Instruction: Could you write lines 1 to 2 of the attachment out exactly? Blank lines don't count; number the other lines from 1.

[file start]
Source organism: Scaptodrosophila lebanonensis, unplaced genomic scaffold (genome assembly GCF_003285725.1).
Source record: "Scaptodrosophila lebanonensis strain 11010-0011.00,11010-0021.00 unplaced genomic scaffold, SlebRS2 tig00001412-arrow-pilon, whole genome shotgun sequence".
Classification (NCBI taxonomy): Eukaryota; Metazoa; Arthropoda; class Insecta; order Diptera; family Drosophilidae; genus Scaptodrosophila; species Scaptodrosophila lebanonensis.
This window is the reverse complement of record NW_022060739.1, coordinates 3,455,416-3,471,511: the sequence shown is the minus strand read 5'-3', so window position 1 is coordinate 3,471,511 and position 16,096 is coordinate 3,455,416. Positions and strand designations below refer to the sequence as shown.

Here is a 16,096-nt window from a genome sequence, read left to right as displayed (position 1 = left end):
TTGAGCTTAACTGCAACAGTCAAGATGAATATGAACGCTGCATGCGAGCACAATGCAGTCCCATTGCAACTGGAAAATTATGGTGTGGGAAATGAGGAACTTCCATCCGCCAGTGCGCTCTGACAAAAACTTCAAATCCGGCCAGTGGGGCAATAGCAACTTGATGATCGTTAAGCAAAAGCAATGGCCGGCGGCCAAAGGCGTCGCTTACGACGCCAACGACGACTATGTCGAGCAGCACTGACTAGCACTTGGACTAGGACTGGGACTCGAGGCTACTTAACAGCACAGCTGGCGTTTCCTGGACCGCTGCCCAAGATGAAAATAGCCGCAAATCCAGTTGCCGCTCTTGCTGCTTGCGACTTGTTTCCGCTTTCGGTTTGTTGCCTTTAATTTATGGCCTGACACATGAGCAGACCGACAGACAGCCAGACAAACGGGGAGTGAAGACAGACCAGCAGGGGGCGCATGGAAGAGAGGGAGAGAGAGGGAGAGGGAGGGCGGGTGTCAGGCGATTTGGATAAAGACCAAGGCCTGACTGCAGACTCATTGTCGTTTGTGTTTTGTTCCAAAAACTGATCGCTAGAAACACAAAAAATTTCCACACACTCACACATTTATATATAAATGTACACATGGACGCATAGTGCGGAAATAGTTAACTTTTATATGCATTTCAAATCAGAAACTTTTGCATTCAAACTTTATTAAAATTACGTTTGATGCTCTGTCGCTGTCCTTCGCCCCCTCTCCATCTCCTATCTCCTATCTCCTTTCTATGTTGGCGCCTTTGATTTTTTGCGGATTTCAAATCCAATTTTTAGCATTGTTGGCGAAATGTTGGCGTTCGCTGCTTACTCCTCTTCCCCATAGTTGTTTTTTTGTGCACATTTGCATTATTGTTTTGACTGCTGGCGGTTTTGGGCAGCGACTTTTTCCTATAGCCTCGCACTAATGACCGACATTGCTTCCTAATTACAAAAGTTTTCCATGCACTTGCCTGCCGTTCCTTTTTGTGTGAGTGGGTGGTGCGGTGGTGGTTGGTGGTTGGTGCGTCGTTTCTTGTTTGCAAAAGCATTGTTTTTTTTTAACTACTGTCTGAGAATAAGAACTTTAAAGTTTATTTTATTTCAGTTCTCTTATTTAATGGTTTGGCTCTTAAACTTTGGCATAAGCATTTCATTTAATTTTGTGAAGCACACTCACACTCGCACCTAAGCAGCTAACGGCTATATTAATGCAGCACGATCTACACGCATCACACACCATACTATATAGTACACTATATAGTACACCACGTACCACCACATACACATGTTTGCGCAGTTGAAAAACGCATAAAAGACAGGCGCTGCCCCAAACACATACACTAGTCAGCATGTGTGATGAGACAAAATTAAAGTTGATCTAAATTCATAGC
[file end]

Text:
Source organism: Scaptodrosophila lebanonensis, unplaced genomic scaffold (genome assembly GCF_003285725.1).
Source record: "Scaptodrosophila lebanonensis strain 11010-0011.00,11010-0021.00 unplaced genomic scaffold, SlebRS2 tig00001412-arrow-pilon, whole genome shotgun sequence".